So jump on board, Huntsville fans, and enjoy the ride. The Stars (pun intended) might not line up so perfectly ever again.
HIGH DESERT MAVERICKS (high-A):
We're feeling a bit better about High Desert's potential for 2003 success than we did earlier in the off-season, but we do have to come off of our Huntsville cloud when we discuss the Mavs' chances.
We will note that Brewerfan nation spent much of the summer of 2002 speculating on how Beloit's dynamic starting pitching duo of Mike Jones and Matt Yeatman would fare in Adelanto's extreme hitters' paradise. With Jones unexpectedly in AA and Yeatman traded to the Twins' organization, others will need to step in and fill the bill.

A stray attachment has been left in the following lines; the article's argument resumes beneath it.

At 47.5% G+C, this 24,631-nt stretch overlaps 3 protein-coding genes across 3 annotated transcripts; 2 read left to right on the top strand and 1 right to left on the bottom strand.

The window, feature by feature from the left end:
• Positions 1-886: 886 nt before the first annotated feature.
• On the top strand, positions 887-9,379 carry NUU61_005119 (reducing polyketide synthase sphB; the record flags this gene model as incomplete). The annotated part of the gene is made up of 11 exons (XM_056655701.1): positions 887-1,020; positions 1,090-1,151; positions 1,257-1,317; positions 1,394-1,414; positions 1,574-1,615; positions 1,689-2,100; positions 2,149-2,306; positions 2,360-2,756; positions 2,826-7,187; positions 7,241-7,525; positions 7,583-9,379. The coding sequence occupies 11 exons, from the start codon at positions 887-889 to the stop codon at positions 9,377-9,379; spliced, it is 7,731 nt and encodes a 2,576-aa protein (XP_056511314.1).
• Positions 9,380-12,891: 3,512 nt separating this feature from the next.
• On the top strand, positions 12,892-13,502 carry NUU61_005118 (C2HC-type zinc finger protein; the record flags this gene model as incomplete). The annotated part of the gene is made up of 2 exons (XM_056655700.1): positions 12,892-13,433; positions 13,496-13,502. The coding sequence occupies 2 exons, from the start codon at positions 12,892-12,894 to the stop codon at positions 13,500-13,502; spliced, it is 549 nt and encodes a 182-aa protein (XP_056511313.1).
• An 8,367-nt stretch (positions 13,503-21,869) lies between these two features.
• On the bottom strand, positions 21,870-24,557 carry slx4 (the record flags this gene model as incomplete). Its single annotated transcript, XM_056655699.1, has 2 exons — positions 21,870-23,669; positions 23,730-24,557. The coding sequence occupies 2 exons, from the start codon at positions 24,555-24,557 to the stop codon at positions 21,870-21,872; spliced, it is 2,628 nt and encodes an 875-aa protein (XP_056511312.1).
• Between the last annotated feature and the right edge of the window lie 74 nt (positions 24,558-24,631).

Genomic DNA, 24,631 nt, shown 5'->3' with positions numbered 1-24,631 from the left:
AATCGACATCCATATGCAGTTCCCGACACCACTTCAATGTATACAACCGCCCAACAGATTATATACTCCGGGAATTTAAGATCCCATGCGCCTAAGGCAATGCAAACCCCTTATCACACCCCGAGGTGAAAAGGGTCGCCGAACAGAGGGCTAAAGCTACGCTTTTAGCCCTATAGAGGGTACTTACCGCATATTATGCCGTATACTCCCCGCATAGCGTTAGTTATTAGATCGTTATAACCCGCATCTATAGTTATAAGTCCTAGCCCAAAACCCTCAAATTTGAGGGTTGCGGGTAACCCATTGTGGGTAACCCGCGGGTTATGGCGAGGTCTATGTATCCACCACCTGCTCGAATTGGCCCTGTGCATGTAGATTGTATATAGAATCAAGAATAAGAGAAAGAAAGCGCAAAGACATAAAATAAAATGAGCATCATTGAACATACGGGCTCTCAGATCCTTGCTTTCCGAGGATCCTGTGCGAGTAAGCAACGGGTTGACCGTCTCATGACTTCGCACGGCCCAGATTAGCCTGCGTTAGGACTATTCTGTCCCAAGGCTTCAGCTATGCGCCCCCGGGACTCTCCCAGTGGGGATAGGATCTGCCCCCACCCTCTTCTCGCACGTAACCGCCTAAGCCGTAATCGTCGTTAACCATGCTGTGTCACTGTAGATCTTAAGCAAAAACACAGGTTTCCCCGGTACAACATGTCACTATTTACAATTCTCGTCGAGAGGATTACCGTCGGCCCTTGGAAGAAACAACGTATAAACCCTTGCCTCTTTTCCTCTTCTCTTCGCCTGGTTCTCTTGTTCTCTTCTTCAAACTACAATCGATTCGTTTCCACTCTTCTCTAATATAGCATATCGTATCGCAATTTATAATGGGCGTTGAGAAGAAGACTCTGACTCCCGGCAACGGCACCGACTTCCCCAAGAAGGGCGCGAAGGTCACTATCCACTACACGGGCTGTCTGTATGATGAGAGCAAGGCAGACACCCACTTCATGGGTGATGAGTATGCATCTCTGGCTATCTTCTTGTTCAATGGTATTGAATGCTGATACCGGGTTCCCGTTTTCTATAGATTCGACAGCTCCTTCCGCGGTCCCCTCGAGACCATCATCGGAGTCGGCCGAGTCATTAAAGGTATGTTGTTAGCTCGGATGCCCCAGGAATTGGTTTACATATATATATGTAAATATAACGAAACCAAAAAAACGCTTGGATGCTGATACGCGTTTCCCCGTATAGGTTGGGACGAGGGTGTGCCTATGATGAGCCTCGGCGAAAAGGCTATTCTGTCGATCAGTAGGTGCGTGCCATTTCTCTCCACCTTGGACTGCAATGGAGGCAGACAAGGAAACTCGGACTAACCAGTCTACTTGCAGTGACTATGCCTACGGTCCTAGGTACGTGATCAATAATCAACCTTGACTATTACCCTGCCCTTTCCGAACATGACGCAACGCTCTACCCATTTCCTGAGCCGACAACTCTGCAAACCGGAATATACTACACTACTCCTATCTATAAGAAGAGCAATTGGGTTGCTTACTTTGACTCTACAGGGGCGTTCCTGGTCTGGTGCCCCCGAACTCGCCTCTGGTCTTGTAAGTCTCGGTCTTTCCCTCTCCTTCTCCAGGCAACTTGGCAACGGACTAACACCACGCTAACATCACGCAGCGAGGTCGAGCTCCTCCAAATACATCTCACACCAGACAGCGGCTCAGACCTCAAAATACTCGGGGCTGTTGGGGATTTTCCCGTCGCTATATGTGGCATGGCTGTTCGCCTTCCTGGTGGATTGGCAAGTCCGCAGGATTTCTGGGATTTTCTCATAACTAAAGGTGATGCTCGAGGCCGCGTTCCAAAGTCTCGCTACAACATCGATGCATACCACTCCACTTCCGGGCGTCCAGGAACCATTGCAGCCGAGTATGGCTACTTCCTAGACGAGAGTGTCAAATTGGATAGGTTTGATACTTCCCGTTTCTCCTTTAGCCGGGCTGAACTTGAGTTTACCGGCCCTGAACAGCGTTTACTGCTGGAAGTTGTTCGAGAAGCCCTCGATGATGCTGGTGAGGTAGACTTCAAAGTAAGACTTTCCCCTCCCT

Early indications are that the Brewers are doing the wise thing here, and that the unquestionable strength of a pretty weak 2002 Beloit squad, its bullpen, will get a chance to shine in a starting role in High Desert. Between them, RHP's Dan Hall (23 years old), Dan Kolb (22), and Chris Saenz (21) made 110 appearances in 2002, only 20 of them starts, none for Saenz. Each was effective, and the key to the High Desert season likely belongs to their arms in the starting rotation, along with holdover 25-year-old nine-game winner LH Pete Smart. 22-year-old RH Tony Stavros (1.68 ERA in 69.2 IP in 2002, 1.39 WHIP), an undrafted find, should fill the closer's role.